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Title: In vivo studies of coronary stent thrombosis in model systems and in man
Author: Malik, Nikesh
ISNI:       0000 0004 7970 2856
Awarding Body: University of Leicester
Current Institution: University of Leicester
Date of Award: 2019
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Introduction: Coronary stent thrombosis (ST) is a significant complication of percutaneous coronary intervention (PCI) associated with poor clinical outcomes. The aim of this thesis was to investigate the underlying causes and mechanisms of ST and to study the potential use of novel coronary stents. Methods: ST patients and controls were recruited to the PRESTIGE study and underwent detailed clinical assessment, optical coherence tomography (OCT), platelet function testing (PFT) and thrombin generation studies. A rabbit iliac model was developed to investigate the bio-neutrality of RGD-peptide stents and the thrombogenicity of Absorb bioabsorbable vascular scaffolds (BVS). Results: ST patients in the PRESTIGE study were younger, had more diabetes mellitus, thromboembolic antecedents, recent non-cardiac surgery, first generation drug eluting stents (DES), less aspirin use and less circumflex arteries involved. The OCT studies showed predominantly malapposition and under-expansion in early ST and uncovered struts and neoatherosclerosis in very late ST. Clopidogrel 'high on treatment platelet reactivity' (HPR) rates were high. The in vivo studies demonstrated more platelet adherence to the BVS than standard DES. The recovery model showed good healing and endothelialisation of RGD stents, with no ST at 28-days. However, this positive outcome was similar in the control bare metal stents (BMS). Conclusion: ST patients have risk factors that can potentially be used to predict risk in patients undergoing PCI. The rate of malapposition and under-expansion seen on OCT in early ST highlights the importance of adequate stent sizing and post dilation. The rate of uncovered struts and neoatherosclerosis in very late ST highlights the need for a more bio-neutral stent and aggressive secondary prevention. The in vivo results may partly explain some of the disappointing outcomes reported in the ABSORB II and III studies. Finally, the HPR rate on clopidogrel warrants further consideration when deciding on DAPT strategy in high risk patients.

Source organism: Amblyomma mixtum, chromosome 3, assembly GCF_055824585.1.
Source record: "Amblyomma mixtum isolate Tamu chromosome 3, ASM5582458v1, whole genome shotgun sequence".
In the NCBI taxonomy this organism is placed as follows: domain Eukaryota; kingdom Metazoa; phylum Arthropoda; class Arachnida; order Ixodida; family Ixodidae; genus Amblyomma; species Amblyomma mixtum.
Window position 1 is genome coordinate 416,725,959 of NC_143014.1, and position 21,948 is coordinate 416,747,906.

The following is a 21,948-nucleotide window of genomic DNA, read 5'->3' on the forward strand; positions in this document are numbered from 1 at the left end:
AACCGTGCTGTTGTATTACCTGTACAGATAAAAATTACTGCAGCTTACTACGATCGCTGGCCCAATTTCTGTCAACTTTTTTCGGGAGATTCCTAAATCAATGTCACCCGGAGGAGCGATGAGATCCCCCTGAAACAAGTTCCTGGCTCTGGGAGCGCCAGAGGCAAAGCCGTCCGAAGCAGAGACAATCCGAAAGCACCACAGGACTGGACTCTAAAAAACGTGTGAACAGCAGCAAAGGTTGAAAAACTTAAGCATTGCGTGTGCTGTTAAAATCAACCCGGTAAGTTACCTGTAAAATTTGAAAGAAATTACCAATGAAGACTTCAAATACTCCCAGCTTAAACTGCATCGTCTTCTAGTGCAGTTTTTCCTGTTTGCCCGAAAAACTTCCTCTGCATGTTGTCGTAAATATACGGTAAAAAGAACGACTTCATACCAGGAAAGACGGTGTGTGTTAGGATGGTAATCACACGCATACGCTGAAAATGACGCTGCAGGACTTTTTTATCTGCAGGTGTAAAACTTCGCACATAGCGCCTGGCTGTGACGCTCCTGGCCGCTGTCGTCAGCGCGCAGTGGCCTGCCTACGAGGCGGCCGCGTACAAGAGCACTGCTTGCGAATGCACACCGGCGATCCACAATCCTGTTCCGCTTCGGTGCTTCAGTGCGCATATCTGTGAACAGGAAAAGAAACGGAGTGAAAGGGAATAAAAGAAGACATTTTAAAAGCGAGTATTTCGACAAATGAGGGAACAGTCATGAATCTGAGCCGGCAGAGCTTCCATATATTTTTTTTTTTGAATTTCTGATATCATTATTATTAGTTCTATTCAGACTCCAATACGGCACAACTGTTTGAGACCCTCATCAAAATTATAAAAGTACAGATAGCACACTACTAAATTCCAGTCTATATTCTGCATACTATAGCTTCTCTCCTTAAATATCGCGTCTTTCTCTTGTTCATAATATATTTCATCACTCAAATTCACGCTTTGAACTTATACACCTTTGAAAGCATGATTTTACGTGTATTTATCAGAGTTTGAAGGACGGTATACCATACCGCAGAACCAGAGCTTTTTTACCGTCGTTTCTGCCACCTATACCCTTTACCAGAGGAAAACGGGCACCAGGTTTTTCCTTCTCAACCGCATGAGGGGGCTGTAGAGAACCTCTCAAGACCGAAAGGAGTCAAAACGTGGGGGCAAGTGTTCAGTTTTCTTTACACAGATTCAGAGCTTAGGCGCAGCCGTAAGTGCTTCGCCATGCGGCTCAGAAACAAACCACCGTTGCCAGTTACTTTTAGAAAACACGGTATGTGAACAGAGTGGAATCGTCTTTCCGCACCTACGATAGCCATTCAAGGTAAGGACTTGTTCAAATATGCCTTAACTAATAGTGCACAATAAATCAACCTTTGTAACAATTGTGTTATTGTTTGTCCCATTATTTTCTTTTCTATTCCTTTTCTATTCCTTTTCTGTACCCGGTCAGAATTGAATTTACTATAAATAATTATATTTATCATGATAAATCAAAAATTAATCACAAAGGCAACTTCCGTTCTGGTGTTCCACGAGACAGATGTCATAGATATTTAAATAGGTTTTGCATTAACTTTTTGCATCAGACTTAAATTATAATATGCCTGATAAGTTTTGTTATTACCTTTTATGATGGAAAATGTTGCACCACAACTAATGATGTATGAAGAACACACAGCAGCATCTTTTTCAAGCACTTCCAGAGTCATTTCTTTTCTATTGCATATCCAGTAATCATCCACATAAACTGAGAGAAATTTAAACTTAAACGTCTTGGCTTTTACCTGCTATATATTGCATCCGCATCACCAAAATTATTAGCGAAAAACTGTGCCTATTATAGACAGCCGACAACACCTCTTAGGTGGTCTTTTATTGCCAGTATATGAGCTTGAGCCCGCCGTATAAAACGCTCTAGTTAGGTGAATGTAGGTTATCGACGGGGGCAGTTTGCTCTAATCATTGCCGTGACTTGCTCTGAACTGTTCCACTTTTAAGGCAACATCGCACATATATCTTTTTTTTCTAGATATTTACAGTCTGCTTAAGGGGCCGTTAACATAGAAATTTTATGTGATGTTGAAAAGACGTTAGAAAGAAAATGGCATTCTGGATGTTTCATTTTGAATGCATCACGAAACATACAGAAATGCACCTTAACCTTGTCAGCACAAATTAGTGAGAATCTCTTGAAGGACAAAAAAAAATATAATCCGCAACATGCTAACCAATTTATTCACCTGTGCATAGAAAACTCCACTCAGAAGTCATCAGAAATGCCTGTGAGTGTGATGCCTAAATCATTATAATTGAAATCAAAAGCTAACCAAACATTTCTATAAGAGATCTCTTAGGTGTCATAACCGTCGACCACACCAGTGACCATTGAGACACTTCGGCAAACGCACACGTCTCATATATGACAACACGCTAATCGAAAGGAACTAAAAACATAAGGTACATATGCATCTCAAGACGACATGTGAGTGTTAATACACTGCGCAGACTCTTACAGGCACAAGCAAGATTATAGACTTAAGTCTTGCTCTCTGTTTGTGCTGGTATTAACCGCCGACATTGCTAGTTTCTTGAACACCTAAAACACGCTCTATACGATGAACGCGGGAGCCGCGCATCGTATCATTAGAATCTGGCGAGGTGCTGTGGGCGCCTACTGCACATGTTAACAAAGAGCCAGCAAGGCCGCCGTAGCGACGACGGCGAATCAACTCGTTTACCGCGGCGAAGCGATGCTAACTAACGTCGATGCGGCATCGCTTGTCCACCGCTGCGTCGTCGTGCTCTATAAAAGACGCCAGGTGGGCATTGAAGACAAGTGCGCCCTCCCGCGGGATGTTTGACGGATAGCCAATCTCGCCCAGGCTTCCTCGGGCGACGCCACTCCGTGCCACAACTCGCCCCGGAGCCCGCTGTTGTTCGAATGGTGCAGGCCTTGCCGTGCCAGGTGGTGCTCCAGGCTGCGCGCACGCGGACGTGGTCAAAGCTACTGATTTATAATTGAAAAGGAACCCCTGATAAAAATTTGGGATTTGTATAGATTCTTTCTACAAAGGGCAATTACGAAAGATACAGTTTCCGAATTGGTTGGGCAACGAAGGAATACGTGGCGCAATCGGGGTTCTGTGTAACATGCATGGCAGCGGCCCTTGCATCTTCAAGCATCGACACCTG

Supervisor: Gershlick, Anthony ; Goodall, Alison Sponsor: Not available
Qualification Name: Thesis (M.D.) Qualification Level: Doctoral
EThOS ID:  DOI: Not available